J Rhinol > Volume 29(1); 2022
Kim, Gwak, Ryu, and Yu: Removal of Traumatic Hematic Cyst of the Orbit Through Sub-Brow Approach


Orbital hematic cyst is characterized by cystic accumulation of hematogenous debris surrounded by a wall of fibrous tissue without an epithelial lining. It is a relatively uncommon benign cyst and occurs secondary to blunt trauma in most cases. We experienced a case of 53-year-old male who presented with proptosis of the left eye. A cystic lesion was found at the superolateral orbital rim of the patient. We report a case of orbital hematic cyst that was resected completely through the sub-brow approach.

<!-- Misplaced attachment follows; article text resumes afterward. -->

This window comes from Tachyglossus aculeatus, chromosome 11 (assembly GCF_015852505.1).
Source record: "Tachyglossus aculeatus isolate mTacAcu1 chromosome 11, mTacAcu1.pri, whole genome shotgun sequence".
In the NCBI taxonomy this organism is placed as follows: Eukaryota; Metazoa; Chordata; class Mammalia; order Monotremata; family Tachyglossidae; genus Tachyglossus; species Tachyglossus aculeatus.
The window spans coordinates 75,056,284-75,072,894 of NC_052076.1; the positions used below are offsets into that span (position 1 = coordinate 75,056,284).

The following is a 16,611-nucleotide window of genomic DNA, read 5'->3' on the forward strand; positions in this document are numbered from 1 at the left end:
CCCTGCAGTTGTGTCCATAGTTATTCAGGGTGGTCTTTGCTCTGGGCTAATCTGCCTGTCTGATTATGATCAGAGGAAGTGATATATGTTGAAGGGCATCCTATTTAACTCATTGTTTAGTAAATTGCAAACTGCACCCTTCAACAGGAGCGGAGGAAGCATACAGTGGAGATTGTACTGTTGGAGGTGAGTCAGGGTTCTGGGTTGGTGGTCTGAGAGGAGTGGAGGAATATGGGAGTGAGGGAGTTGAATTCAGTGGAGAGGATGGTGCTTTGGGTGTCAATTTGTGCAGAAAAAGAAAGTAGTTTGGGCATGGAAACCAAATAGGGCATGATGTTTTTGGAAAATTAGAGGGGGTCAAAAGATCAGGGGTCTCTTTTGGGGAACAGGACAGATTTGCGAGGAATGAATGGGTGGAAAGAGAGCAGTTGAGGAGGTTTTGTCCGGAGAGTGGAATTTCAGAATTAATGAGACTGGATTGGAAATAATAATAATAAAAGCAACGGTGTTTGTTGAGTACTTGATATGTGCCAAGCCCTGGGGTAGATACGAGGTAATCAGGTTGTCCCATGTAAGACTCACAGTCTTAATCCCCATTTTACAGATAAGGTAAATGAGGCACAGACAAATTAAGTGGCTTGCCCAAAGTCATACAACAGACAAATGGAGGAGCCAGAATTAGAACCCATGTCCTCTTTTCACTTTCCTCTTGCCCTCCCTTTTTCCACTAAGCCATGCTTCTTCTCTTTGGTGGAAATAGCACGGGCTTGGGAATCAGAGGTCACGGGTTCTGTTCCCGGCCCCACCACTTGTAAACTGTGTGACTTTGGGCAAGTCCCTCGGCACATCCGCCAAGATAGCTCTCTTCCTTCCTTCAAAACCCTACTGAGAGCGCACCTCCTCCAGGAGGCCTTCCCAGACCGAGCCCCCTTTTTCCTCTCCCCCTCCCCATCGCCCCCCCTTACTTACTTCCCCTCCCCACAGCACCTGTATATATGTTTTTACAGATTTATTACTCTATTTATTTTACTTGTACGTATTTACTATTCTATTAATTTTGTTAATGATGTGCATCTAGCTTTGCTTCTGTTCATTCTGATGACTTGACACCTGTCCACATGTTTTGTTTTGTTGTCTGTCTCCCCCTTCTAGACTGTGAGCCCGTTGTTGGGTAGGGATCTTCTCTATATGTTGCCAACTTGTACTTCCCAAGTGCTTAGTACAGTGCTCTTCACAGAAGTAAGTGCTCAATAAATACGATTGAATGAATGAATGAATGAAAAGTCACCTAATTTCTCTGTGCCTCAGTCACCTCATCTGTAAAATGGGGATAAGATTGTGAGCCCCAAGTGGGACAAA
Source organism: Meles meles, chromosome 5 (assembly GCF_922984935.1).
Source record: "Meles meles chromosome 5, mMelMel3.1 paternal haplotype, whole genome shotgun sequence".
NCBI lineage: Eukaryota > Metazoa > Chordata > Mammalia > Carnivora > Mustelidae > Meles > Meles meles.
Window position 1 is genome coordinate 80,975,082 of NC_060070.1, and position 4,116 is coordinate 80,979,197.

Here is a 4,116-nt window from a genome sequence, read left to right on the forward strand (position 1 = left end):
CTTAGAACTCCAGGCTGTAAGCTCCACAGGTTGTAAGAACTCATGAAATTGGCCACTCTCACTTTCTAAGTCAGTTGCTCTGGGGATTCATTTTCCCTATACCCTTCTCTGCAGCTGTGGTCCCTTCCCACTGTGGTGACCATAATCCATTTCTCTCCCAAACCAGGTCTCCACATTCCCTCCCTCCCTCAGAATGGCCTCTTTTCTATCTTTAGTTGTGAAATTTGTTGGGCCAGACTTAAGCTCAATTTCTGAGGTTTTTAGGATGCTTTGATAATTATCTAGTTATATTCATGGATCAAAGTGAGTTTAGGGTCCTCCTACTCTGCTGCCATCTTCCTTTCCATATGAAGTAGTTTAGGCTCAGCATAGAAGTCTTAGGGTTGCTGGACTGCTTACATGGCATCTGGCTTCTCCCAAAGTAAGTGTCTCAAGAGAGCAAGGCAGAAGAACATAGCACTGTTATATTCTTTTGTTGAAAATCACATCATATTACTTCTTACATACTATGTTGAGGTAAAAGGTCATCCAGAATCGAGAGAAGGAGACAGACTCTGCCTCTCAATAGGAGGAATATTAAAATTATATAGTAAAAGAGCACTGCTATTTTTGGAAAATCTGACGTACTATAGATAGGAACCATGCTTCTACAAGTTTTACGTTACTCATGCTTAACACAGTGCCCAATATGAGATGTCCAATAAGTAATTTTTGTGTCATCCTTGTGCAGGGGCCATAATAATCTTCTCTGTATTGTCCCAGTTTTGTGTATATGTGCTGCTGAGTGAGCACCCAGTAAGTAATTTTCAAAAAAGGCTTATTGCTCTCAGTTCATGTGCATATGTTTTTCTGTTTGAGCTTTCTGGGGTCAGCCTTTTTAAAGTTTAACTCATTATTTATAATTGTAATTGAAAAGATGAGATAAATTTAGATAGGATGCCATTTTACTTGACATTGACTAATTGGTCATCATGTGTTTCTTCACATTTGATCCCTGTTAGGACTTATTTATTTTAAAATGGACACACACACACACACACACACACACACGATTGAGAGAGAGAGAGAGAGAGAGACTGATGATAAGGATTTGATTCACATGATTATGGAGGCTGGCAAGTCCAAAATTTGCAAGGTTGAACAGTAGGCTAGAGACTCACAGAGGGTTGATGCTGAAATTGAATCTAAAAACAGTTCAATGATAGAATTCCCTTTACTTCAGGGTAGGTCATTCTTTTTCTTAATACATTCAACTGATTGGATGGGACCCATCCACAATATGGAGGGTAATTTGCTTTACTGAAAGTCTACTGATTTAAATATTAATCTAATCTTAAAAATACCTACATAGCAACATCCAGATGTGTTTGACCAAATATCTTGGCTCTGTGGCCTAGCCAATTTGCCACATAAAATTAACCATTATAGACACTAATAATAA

Intraorbital hemorrhage is a rare condition known to be mostly caused by blunt trauma [1]. If the hematoma is not absorbed naturally, it can progress to a space-occupying mass called a subperiosteal hematic cyst. Hematic cyst in the orbit is a rare condition distinguished from cavernous malformation, lymphatic malformation, and dermoid cyst by a lack of endothelium [2]. Hematic cysts are reported to develop across a wide timeframe, from 10 days after the trauma to up to 20 years after the trauma, and may be divided into acute and chronic hematic cyst [3]. Acute hematic cyst lack the thick capsule and cholesterol cleft, and shows post-trauma exophthalmos, conjunctival chemosis, and limitations of extraocular movement. In contrast, chronic hematic cyst causes bone erosion, and is made up of cholesterol cleft, hemosiderin, giant cells, and fibrous pseudocapsule [4]. It tends to be discovered months or even years after the trauma. This case reports a successful treatment of traumatic hematic cyst, which had progressed to the intraconal space of the orbit, through an incision made below the eyebrow, as well as the literature review pertaining to the case.